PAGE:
Kaua‘i from 6 to 8 pm:

March 7 (Monday) at the Waimea Neighborhood Center at 4556 Makeke Road, Waimea, HI 96796
March 8 (Tuesday) at Chiefess Kamakahelei Middle School Cafeteria at 4431 Nuhou Street, Lihu‘e, HI 96766

Maui from 6 to 8 pm:

March 10 (Thursday) at Lahaina Civic Center at 1840 Honoapiilani Hwy, Lahaina, HI 96761
March 11 (Friday) at Kahului Community Center at

In addition to these talk story sessions, the public is invited to submit written comments through April 7, 2016. Comments may be made to either agency for joint consideration in the following ways:

Electronically: http://www.regulations.gov <http://www.regulations.gov> . Follow the instructions for submitting comments on Docket No. FWS–R1–ES–2015–0026.
U.S. Mail: Public Comments Processing, Attn: FWS–R1–ES–2015–0026; Division of Policy and Directives Management; U.S. Fish and Wildlife Service; MS: BPHC; 5275 Leesburg Pike; Falls Church, VA 22041–3803.
Website: http://www.removeratsrestorehawaii.org click on “Get Involved” and enter a comment.

For More Information:

Christine Ogura, 808-282-9442 <christine_ogura@fws.gov>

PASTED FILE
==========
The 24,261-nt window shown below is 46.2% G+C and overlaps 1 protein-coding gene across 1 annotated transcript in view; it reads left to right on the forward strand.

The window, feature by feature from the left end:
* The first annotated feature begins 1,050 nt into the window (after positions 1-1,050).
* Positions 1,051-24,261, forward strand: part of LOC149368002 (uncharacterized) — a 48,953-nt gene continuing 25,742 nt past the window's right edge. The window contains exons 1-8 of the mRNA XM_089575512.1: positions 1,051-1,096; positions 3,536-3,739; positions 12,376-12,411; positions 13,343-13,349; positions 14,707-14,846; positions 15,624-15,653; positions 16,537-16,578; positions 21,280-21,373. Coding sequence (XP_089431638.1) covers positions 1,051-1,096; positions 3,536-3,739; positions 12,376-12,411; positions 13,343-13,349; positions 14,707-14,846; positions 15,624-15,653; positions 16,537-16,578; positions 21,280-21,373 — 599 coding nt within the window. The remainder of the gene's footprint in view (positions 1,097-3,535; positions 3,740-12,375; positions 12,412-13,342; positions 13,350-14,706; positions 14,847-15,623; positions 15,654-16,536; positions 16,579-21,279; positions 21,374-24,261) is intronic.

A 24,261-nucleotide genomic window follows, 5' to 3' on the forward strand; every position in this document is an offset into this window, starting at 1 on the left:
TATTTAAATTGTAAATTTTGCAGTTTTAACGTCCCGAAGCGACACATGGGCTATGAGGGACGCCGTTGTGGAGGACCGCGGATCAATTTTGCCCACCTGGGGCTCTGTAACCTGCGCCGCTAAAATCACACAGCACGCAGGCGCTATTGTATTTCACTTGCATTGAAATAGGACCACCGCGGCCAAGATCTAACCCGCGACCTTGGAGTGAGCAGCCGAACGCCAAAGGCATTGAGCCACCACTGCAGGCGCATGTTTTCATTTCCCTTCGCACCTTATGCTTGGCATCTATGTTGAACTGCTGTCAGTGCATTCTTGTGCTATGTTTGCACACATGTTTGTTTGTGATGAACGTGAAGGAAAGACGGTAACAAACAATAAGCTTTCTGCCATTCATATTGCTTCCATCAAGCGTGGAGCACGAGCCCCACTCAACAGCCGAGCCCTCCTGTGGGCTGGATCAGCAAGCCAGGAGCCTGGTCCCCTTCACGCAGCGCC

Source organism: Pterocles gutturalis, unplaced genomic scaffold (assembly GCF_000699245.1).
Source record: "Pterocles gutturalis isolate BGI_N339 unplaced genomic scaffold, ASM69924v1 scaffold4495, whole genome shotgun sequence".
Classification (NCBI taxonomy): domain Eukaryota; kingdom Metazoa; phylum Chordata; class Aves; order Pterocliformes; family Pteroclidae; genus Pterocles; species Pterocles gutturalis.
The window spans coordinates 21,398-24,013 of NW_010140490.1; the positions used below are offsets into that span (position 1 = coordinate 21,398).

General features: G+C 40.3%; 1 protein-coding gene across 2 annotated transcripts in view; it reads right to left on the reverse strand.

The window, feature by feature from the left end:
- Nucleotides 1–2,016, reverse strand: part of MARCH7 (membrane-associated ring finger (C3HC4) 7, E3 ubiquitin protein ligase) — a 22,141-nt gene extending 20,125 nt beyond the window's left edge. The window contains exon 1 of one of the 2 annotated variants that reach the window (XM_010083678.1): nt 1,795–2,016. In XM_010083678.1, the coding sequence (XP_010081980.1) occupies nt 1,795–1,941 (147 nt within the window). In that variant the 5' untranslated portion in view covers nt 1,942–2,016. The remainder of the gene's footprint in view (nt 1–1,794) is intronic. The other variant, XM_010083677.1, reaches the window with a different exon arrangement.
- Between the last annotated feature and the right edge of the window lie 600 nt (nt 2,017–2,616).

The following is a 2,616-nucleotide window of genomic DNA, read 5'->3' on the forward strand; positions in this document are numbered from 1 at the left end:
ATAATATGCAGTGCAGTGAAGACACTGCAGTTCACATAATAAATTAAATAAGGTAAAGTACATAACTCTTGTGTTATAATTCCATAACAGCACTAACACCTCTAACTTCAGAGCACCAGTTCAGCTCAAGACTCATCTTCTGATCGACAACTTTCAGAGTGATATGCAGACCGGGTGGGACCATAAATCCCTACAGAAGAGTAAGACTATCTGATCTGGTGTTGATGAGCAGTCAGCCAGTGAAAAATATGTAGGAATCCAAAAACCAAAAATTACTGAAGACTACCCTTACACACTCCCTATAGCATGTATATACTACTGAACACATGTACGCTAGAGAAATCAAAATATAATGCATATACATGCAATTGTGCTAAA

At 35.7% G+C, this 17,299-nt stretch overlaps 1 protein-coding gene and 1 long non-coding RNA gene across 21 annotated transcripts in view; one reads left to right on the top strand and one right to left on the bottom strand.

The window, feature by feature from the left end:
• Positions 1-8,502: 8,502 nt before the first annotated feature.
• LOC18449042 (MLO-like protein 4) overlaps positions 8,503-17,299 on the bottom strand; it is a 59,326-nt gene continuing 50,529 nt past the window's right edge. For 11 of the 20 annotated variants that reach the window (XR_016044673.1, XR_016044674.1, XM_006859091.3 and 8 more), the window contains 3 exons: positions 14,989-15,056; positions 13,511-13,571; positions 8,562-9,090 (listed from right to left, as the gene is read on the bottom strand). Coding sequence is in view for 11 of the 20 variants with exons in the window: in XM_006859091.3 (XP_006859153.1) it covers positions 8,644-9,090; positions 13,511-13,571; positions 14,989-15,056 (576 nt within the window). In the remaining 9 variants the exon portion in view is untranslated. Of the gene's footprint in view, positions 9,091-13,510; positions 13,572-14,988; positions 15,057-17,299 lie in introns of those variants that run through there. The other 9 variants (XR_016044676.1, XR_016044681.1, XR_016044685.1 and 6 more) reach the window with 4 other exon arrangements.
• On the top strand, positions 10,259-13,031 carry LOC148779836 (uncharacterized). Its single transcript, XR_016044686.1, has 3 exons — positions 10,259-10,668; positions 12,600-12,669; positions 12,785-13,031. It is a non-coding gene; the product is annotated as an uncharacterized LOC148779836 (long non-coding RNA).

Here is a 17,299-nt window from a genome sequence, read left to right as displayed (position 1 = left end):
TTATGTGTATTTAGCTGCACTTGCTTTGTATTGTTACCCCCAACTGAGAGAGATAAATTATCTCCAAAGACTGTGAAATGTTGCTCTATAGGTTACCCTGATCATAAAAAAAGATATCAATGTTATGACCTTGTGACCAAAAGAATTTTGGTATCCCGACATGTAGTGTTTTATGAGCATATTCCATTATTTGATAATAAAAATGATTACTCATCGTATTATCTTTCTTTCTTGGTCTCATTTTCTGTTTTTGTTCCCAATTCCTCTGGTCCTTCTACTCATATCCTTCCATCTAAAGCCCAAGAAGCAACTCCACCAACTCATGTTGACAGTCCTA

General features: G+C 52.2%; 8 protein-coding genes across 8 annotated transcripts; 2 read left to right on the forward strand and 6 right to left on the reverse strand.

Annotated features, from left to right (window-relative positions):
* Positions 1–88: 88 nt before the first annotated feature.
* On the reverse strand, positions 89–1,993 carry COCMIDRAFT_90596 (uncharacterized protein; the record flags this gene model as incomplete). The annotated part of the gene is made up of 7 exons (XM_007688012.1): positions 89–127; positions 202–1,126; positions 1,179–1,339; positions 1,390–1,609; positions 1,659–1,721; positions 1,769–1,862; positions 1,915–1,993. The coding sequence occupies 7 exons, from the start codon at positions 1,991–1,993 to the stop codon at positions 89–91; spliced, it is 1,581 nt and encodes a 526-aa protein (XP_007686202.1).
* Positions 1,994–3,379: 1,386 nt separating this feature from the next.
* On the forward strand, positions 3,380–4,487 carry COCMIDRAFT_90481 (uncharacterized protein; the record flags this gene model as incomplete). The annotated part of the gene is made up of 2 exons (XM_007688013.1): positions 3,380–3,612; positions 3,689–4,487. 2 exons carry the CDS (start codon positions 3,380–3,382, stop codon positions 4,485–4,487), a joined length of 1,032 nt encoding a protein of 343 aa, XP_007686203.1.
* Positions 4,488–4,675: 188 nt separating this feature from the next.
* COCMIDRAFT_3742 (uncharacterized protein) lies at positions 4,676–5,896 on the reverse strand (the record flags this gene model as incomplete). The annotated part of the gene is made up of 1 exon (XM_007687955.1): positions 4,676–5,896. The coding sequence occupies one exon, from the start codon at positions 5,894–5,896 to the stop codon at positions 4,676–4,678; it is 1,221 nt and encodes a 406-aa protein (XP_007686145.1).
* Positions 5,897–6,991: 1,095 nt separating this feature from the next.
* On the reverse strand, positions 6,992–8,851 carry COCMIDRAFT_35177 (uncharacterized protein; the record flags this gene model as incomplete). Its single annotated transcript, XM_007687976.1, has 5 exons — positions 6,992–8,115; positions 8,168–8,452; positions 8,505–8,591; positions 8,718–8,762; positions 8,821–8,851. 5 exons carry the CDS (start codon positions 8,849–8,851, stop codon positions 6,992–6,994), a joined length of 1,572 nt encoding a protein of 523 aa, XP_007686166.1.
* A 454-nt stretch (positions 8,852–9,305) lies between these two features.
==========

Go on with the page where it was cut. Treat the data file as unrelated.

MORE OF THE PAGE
Dan Dennison, 808-587-0407

Once the comment period closes, both agencies will review the comments received and begin development of the document. For the Service, comments previously submitted during the first comment period do not need to be resubmitted. The draft programmatic environmental impact statement will be published in both the Federal Register and the Environmental Notice and provide another public comment period for review. For more information: http://www.fws.gov/pacificislands/nativerestoration/ <http://www.fws.gov/pacificislands/nativerestoration/> or http://www.removeratsrestorehawaii.org <http://www.removeratsrestorehawaii.org/> .

The U.S. Fish and Wildlife Service works with others to conserve, protect, and enhance fish, wildlife, plants, and their habitats for the continuing benefit of the American people. For more information, visit www.fws.gov/pacific <http://www.fws.gov/pacific> , or connect with us through any of these social media channels at facebook.com/USFWSPacific, flickr.com/photos/usfwspacific/, tumblr.com/blog/usfwspacific or twitter.com/USFWSPacific.

The mission of the Hawai‘i Dept. of Land and Natural Resources is to “Enhance, protect, conserve and manage Hawai‘i’s unique and limited natural, cultural and historic resources held in public trust for current and future generations of the people of Hawai‘i nei, and its visitors, in partnership with others from the public and private sectors.” For more information, visit www.dlnr.hawaii.gov <http://www.dlnr.hawaii.gov> or at facebook.com/hawaiiDLNR